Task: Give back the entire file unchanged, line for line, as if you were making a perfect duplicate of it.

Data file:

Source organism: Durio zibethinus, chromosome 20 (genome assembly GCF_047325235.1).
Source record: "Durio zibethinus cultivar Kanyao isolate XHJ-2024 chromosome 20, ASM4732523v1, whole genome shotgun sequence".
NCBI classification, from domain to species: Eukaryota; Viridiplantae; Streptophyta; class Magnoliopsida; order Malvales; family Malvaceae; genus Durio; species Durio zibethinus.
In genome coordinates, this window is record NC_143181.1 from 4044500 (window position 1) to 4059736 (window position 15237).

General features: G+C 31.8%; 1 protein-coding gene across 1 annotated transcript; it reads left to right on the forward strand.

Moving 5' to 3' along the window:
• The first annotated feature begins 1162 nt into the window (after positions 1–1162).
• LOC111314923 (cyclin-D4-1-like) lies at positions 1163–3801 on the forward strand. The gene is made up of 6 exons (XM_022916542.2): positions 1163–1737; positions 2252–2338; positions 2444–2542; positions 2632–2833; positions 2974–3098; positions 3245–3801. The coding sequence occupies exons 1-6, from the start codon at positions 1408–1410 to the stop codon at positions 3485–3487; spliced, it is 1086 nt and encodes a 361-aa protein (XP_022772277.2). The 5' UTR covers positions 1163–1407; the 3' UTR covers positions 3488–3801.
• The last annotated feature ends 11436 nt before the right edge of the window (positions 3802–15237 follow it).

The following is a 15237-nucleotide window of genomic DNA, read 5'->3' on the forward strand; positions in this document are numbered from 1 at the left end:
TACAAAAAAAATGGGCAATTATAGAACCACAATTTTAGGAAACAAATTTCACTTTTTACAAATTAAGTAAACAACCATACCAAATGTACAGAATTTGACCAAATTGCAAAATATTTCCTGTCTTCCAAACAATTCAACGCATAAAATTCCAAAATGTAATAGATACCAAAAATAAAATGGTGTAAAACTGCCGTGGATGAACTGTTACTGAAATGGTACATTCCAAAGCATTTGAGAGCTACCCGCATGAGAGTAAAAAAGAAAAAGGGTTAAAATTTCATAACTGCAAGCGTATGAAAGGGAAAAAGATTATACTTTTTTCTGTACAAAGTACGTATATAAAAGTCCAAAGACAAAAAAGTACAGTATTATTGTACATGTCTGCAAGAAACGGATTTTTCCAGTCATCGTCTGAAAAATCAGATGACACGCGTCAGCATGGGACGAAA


Source organism: Durio zibethinus, chromosome 20 (genome assembly GCF_047325235.1).
Source record: "Durio zibethinus cultivar Kanyao isolate XHJ-2024 chromosome 20, ASM4732523v1, whole genome shotgun sequence".
NCBI classification, from domain to species: Eukaryota; Viridiplantae; Streptophyta; class Magnoliopsida; order Malvales; family Malvaceae; genus Durio; species Durio zibethinus.
In genome coordinates, this window is record NC_143181.1 from 4044500 (window position 1) to 4059736 (window position 15237).

General features: G+C 31.8%; 1 protein-coding gene across 1 annotated transcript; it reads left to right on the forward strand.

Moving 5' to 3' along the window:
• The first annotated feature begins 1162 nt into the window (after positions 1–1162).
• LOC111314923 (cyclin-D4-1-like) lies at positions 1163–3801 on the forward strand. The gene is made up of 6 exons (XM_022916542.2): positions 1163–1737; positions 2252–2338; positions 2444–2542; positions 2632–2833; positions 2974–3098; positions 3245–3801. The coding sequence occupies exons 1-6, from the start codon at positions 1408–1410 to the stop codon at positions 3485–3487; spliced, it is 1086 nt and encodes a 361-aa protein (XP_022772277.2). The 5' UTR covers positions 1163–1407; the 3' UTR covers positions 3488–3801.
• The last annotated feature ends 11436 nt before the right edge of the window (positions 3802–15237 follow it).

The following is a 15237-nucleotide window of genomic DNA, read 5'->3' on the forward strand; positions in this document are numbered from 1 at the left end:
TACAAAAAAAATGGGCAATTATAGAACCACAATTTTAGGAAACAAATTTCACTTTTTACAAATTAAGTAAACAACCATACCAAATGTACAGAATTTGACCAAATTGCAAAATATTTCCTGTCTTCCAAACAATTCAACGCATAAAATTCCAAAATGTAATAGATACCAAAAATAAAATGGTGTAAAACTGCCGTGGATGAACTGTTACTGAAATGGTACATTCCAAAGCATTTGAGAGCTACCCGCATGAGAGTAAAAAAGAAAAAGGGTTAAAATTTCATAACTGCAAGCGTATGAAAGGGAAAAAGATTATACTTTTTTCTGTACAAAGTACGTATATAAAAGTCCAAAGACAAAAAAGTACAGTATTATTGTACATGTCTGCAAGAAACGGATTTTTCCAGTCATCGTCTGAAAAATCAGATGACACGCGTCAGCATGGGACGAAA